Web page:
Page 3 of 5   <       >

A Conversation With Avigdor Lieberman By Lally Weymouth

It was a big dispute between Prime Minister [Ariel] Sharon and me before disengagement [in 2005]. I said you go to establish a Palestinian state without even one Jew, we will become a binational state with more than twenty per cent minority. It won't work. . . . It is really a state and a half for the Palestinians and a half-state for the Israelis. . . .

Our proposal was exchanging territory and population, exactly like the Cyprus model.

You would take the territory where the Jews live in settlements on the West Bank and Israeli Arabs live and swap them?

Of course. Here is a picture of my settlement behind you, Nokdim, in the Judean Desert. I even agree to vacate my settlement if there really will be a two-state solution. What does the leader of the Israeli Arabs say? They're not interested in any Palestinian state. Even the Palestinians aren't interested in a Palestinian state.

You think they want all of Israel?

They want one country from the Jordan River to the sea. [Defense Minister Ehud] Barak gave a very crazy proposal to go back to the 1967 borders. [Yasir] Arafat said no. Also, Sharon gave up all of the Gaza Strip. And at [the] Annapolis [peace conference in 2007], a left-wing government gave very strange and crazy proposals. Even so, the Palestinians didn't accept. Prime Minister [Ehud] Olmert tried to jump from the first stage [of the roadmap] to the final stage. It didn't work, it's impossible.

You went to talk to both [Foreign Minister Tzipi] Livni and Netanyahu. Why did you evaluate Netanyahu as being the better leader?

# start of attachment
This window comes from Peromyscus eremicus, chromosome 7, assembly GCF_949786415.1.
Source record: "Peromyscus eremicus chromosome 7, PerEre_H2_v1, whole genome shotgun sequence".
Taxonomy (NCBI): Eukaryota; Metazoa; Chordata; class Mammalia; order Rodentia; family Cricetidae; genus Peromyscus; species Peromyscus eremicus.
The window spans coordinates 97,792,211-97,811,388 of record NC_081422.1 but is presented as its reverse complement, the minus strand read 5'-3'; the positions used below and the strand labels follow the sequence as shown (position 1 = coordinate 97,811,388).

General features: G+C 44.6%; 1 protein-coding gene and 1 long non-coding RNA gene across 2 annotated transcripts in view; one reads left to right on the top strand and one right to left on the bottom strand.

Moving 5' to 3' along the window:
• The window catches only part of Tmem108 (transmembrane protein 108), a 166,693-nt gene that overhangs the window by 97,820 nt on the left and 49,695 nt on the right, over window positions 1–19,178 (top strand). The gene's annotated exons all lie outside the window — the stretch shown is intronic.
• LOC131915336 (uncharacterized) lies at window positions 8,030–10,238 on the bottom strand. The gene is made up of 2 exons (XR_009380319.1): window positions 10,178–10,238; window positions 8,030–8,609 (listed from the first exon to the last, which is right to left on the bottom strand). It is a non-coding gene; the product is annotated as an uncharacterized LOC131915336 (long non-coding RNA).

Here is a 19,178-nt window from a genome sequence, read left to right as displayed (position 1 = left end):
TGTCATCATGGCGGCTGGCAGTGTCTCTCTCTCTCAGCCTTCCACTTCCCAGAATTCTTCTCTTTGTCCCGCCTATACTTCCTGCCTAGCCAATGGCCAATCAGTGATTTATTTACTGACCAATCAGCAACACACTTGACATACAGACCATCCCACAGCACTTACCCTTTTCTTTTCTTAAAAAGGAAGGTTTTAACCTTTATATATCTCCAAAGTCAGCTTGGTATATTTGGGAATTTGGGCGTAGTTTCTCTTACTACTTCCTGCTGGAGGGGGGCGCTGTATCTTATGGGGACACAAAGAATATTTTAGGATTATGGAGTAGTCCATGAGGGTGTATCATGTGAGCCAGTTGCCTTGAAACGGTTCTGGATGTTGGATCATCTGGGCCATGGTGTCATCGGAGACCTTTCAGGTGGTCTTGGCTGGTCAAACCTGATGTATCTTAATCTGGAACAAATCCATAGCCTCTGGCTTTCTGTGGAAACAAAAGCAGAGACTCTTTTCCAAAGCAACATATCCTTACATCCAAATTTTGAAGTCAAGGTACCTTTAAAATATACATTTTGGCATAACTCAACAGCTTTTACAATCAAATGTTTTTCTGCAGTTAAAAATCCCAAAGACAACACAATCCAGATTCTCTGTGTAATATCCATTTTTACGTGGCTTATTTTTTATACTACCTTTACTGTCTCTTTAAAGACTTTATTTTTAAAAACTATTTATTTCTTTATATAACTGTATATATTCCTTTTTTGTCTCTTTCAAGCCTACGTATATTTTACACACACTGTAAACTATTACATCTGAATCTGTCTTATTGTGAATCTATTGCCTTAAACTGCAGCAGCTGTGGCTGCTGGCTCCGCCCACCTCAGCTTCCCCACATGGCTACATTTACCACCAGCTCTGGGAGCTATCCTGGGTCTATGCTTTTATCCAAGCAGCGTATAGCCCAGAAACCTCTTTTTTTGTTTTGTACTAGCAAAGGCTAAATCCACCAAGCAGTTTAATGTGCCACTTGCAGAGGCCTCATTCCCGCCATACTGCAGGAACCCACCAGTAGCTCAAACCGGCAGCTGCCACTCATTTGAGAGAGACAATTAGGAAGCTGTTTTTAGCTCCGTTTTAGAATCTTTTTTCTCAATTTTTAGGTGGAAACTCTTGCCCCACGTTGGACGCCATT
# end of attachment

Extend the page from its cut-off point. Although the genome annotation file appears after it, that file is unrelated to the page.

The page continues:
[The best] solution for us is a government of the three biggest parties -- Likud, Kadima and Israel. It will be a stable government that can deal with all the problems from the economy to Iran. . . . We have two results from these elections. The first result is that the right wing really won the elections. The second result is that Kadima is the biggest party. The best solution for our country is a combination of these two results.

What portfolio would you like?

I think I can hold every portfolio -- defense, finance and foreign ministry. I think personally I'd like the foreign office.

Do you think you would have a problem with the international community, living in a settlement and having very hard-line views?

I've met everybody, Condoleezza Rice, Tony Blair, Javier Solana. They know me. I don't see that it would be an obstacle.


<          3           >

© 2009 The Washington Post Company